Other amendments have been introduced to expand the FMLA. Two versions of the Family Leave Insurance Act (FLIA) were recently introduced—last year’s Senate bill was followed by this year’s bill in the House. The FLIA bills propose allowing up to eight to 12 weeks of paid leave for employees taking time off under the FMLA. This benefit would be financed by employee and employer premiums that are pooled under a “Family and Medical Leave Trust Fund.” The legislation is pending.

With the FMLA up for change, some states have stepped forward to pass their own family leave laws to support working caregivers.

California was the first state to pass paid family leave legislation in 2004. The law, called the Paid Family Leave Insurance Program, applies to employees who are covered by state disability insurance or similar plans, and replaces approximately 55 percent of an employee’s wages up to $917 per week. It is funded by deductions from employees’ paychecks.

Although California’s law applies to caregivers of ill loved ones, Hunt notes not all states are following that example. “Many of the states that are considering paid family leave do not mention elder care [in the legislation]. For example, the state of Washington’s paid leave program only applies to pregnancy or an adopted child,” says Hunt.

Indeed, the state response is mixed. Minnesota introduced a bill this year that only covers time off for newborns or newly adopted children. On the other hand, New Jersey passed a law this April that extends temporary disability insurance benefits to care for sick family members, as well as a new child. This legislation provides six weeks of up to 66 percent of weekly pay that is financed through paycheck deductions.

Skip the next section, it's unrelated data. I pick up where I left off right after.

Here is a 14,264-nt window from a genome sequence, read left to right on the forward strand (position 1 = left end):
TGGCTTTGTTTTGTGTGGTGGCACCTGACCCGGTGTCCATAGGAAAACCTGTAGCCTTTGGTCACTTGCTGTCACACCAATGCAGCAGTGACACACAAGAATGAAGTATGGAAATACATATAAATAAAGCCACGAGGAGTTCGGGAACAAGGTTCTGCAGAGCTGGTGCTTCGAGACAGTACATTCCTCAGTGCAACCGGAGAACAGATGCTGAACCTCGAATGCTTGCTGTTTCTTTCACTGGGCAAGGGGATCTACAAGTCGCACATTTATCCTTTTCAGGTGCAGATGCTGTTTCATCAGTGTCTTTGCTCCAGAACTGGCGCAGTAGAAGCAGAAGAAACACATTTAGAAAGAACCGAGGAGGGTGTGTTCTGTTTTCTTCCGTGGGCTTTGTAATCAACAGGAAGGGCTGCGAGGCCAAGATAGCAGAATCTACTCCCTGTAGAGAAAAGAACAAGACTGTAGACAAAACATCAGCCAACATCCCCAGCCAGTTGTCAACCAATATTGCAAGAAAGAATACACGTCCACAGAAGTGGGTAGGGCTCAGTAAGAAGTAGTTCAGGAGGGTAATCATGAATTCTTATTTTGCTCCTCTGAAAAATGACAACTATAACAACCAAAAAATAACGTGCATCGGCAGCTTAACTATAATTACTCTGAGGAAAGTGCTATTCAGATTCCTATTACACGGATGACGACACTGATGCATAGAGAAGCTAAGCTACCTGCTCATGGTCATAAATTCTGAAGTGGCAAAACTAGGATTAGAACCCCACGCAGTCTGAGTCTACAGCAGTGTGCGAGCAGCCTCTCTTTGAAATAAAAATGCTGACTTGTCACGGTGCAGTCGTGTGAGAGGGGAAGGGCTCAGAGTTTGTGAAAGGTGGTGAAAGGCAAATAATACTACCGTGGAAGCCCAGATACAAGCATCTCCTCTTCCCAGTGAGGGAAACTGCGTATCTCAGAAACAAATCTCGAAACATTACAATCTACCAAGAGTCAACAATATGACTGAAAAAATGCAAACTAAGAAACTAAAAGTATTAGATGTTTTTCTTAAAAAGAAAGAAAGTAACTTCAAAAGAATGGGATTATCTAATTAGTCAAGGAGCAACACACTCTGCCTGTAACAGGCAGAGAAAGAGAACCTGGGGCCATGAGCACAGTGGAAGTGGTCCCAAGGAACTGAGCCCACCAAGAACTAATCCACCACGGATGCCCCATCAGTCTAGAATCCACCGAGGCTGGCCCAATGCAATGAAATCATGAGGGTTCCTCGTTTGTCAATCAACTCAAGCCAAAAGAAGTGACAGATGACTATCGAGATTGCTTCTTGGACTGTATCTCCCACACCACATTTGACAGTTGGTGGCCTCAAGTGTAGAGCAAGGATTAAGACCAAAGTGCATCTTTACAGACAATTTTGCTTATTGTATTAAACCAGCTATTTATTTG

Other states with pending legislation that covers elder care are Arizona, Massachusetts, New York, and Pennsylvania. Ask your state representative where your state stands with paid medical leave.

“Paid family leave is not exactly a big trend,” says Hunt. “We have to fight to see that caring for a sick or elderly relative is included.”

About 10 years ago, three states—Arkansas, Florida, and New Jersey—were chosen to participate in a unique empowerment program for Medicaid consumers called “Cash & Counseling.”

Sponsored by The Robert Wood Johnson Foundation, the U.S. Department of Health and Human Services (DHHS), and the Centers for Medicare & Medicaid Services, the program provides budgets to Medicaid recipients so they can make personal choices on the direction of those funds, such as paying a friend for caregiving or purchasing goods and supplies. Counselors work with recipients to help them plan and manage their budgets.

“Almost all Cash & Counseling program participants use their budgets to hire caregivers and, on average, 80 percent of their budgets are spent on caregivers,” says Pamela Doty, PhD, senior policy analyst for the Division of Disability, Aging and Long-Term Care Policy with DHHS. “A majority have hired family members, although the percentage varies from state to state and by target population. The elderly are especially likely to hire family caregivers.”

Doty says the program has been very successful and is currently in 15 states, but “many other states have been inspired to adopt similar ‘personal budget’ options.”

Barranco didn’t have these options but says her employer was sympathetic to her needs and flexible with her schedule.

“As a long-time manager of others, I knew my employer needed to know my plan and if I could do my job. I recommend that others explore what their company is willing to do. Meet with your supervisor and human resource team to explore options. Make very well-informed decisions, and take your time about making them,” she advises. And make sure you know your rights, available benefits, and how they apply to your individual situation.